Details here – https://www.ubnt.com/unifi/unifi-ap-ac-pro/

iv. 1 x UniFi PoE switch; UniFi switches are amazing fully managed layer 2 gigabit ethernet switch! you can see what is happening per ports, can do VLANs, trunks, jumbo frames, STP! I use the 8-ports PoE model. Price tag in Australia for US-8-60W-AU is $170. You can have the 24-port model if you need higher port density.

UniFi-8Port-PoE-01

Details here – https://www.ubnt.com/unifi-switching/unifi-switch-8/

Total solution cost with a single AP solution is AUD $650 (165+115+200+170) with 2 x APs is AUD $850.

Apart from the above devices you can add CCTV cameras and VoIP telephones to the same solution with centralised control.

Here are few key features that impressed me about the UniFi solution –

i. Fully compatible with Australian NBN; I tested connectivity with TPG and Optus; my friends are using with Aussie Broadband and IINET.
ii. Centralised fully cloud based management portal, excellent user interface, excellent Andriod and iPhone App!
iii. No subscription fees for the Cloud App or Mobile App.
iv. Loaded a lots of enterprise security features such as management frame protection, advanced encryptions etc; also Ubiquiti constantly releasing firmware updates and patches to keep up with latest security threats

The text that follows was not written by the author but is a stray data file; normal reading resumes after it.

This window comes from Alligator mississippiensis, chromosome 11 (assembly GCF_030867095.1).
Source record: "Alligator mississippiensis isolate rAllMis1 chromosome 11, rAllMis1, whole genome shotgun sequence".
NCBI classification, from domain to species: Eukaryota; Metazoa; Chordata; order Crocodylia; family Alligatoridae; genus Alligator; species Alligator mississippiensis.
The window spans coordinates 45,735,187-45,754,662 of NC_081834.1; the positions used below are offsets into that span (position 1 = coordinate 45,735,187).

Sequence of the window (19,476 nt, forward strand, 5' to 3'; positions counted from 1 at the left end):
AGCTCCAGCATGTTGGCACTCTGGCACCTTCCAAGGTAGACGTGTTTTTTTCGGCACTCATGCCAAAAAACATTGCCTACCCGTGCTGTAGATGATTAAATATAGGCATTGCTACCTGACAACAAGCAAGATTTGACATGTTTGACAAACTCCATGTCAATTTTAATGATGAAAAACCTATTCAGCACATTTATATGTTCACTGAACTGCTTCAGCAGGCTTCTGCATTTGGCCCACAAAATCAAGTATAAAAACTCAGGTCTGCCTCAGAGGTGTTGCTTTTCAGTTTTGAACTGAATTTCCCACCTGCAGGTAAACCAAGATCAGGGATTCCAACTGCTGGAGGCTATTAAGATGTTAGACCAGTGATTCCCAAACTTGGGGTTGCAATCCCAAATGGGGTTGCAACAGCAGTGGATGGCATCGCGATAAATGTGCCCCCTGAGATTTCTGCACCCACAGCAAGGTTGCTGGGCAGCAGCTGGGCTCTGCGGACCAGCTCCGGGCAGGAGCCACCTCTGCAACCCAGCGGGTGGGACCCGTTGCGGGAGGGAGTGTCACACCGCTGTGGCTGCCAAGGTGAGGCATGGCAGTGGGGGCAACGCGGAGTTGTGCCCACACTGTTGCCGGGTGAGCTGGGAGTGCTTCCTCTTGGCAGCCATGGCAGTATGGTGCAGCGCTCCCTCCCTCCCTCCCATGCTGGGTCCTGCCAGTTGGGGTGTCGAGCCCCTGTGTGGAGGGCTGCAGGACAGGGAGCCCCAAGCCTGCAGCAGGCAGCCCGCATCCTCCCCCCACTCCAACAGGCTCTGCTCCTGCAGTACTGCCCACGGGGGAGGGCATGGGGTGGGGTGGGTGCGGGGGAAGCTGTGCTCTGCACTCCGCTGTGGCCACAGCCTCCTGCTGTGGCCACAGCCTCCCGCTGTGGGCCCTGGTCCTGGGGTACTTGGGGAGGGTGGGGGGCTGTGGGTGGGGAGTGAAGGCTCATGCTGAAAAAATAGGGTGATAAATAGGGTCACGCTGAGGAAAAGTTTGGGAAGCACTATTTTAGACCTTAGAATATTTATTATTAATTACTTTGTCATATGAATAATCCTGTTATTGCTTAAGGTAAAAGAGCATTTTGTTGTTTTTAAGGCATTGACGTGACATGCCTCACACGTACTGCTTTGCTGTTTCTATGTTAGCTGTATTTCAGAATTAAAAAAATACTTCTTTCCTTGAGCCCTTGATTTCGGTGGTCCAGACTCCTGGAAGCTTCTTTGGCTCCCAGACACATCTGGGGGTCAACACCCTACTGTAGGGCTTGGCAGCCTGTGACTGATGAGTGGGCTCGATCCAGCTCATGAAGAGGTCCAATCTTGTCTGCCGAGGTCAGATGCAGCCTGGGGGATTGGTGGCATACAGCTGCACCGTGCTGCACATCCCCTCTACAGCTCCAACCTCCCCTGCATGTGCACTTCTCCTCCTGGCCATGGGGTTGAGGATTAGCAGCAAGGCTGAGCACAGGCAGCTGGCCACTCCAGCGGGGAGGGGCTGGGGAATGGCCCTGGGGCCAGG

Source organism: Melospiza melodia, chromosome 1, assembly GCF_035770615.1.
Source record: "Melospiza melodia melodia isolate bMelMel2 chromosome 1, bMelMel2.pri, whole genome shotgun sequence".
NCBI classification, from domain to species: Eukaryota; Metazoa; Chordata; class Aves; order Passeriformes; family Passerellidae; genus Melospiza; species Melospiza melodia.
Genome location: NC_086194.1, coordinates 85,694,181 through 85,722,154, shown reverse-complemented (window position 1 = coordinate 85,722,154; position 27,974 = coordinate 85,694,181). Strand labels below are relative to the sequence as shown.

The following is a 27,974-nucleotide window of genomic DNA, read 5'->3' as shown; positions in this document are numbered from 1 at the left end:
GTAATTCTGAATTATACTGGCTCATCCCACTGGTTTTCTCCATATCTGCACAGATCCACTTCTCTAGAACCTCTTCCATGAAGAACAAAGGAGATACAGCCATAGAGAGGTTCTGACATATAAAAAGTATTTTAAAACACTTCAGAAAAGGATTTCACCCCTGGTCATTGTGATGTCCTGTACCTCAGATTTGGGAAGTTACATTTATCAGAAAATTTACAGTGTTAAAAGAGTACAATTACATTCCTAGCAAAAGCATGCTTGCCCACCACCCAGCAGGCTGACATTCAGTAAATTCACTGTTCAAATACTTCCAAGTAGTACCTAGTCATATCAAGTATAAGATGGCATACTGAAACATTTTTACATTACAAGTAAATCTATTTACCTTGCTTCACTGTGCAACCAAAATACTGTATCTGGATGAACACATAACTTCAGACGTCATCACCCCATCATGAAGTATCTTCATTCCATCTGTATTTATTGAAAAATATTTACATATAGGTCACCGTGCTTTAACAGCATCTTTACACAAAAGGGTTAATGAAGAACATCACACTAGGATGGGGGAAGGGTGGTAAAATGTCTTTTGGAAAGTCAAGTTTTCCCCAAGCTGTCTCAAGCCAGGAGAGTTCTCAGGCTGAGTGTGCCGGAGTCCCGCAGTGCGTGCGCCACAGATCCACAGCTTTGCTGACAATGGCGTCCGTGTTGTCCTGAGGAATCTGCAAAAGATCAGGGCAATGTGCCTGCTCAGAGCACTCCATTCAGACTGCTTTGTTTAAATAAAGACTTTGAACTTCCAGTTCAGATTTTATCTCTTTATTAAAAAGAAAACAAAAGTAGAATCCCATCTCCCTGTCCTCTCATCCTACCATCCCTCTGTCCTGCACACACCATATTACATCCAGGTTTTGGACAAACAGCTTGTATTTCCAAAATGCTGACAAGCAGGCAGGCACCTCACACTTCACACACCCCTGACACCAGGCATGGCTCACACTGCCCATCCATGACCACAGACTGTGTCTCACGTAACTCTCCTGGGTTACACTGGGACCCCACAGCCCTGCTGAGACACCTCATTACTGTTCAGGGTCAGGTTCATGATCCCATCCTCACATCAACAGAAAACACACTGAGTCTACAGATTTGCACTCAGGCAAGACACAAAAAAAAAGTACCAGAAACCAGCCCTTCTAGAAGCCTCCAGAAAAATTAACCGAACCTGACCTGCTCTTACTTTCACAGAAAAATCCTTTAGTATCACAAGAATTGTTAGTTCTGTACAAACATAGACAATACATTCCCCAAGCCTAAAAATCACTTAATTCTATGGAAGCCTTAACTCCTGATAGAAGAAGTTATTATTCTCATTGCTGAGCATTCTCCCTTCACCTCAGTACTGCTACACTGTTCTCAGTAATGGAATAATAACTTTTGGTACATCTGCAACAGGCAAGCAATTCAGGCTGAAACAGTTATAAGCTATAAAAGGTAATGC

v. Deep packet inspection, traffic monitoring, client monitoring, ports statistics – you can see what is happening and who is doing what!
vi. Wireless site survey
vii. Built-in DDNS & DNS-O-Matic support
viii. Plug-n-Play AP addition to the network anytime
ix. Single SSID across the whole wireless network and seamless wireless client handoff from one AP to another AP
x. L2TP/IPSec VPN support
xi. Guest access points & wireless access portal for guests
xii. Block/Unblock a client device using a single tap; good for parenting!
xiii. Easy single tap firmware upgrade through Mobile App or Cloud App/Portal
xiv. Single tap wireless speed testing built-in
xv. Ready for IoT integration

Here are few screenshots –

UniFi-Ctlr-01-JPEG

UniFi-Ctlr-02-JPEG

UniFi-Ctlr-3-JPEG

[following is from UniFi mobile app]

Unifi-MobileApp-JPEG

F5 iRule with Data Group

I often implement large list of IP and URL whitelisting/HTTP header based controls on F5 using iRules and Data Groups. What I found is “Data Groups” are one of the easiest way to handle a large number of matching keys and values!  As per F5 official documents – data group is the simplest way to maintain a list of permanently matched keys and values. A large list IP address or URL or any string/integer matching can be easily fit within iRule using data groups. Add/Remove entries within data groups are super easy.